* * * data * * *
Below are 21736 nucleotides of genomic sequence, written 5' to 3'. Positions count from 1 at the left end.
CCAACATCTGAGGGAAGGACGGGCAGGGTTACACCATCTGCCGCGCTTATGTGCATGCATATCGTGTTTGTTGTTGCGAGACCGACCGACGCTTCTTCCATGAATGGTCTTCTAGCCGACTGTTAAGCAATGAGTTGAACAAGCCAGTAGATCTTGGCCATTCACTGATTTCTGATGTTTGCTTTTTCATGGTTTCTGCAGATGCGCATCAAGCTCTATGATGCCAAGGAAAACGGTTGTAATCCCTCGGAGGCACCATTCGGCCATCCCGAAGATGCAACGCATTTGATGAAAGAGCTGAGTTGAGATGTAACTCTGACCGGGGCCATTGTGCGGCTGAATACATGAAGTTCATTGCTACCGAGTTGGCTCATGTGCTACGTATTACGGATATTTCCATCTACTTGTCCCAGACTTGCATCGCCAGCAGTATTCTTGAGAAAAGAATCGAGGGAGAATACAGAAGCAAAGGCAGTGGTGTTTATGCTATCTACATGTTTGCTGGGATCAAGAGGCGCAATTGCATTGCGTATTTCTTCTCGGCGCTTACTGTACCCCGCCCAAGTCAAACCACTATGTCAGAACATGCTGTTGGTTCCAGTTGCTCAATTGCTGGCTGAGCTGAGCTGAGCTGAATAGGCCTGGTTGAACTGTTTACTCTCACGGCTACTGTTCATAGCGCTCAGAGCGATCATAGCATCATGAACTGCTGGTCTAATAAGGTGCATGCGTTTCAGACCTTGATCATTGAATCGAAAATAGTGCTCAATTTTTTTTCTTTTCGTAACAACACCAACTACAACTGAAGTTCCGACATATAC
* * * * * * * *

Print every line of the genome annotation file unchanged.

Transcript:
Below are 21736 nucleotides of genomic sequence, written 5' to 3'. Positions count from 1 at the left end.
CCAACATCTGAGGGAAGGACGGGCAGGGTTACACCATCTGCCGCGCTTATGTGCATGCATATCGTGTTTGTTGTTGCGAGACCGACCGACGCTTCTTCCATGAATGGTCTTCTAGCCGACTGTTAAGCAATGAGTTGAACAAGCCAGTAGATCTTGGCCATTCACTGATTTCTGATGTTTGCTTTTTCATGGTTTCTGCAGATGCGCATCAAGCTCTATGATGCCAAGGAAAACGGTTGTAATCCCTCGGAGGCACCATTCGGCCATCCCGAAGATGCAACGCATTTGATGAAAGAGCTGAGTTGAGATGTAACTCTGACCGGGGCCATTGTGCGGCTGAATACATGAAGTTCATTGCTACCGAGTTGGCTCATGTGCTACGTATTACGGATATTTCCATCTACTTGTCCCAGACTTGCATCGCCAGCAGTATTCTTGAGAAAAGAATCGAGGGAGAATACAGAAGCAAAGGCAGTGGTGTTTATGCTATCTACATGTTTGCTGGGATCAAGAGGCGCAATTGCATTGCGTATTTCTTCTCGGCGCTTACTGTACCCCGCCCAAGTCAAACCACTATGTCAGAACATGCTGTTGGTTCCAGTTGCTCAATTGCTGGCTGAGCTGAGCTGAGCTGAATAGGCCTGGTTGAACTGTTTACTCTCACGGCTACTGTTCATAGCGCTCAGAGCGATCATAGCATCATGAACTGCTGGTCTAATAAGGTGCATGCGTTTCAGACCTTGATCATTGAATCGAAAATAGTGCTCAATTTTTTTTCTTTTCGTAACAACACCAACTACAACTGAAGTTCCGACATATAC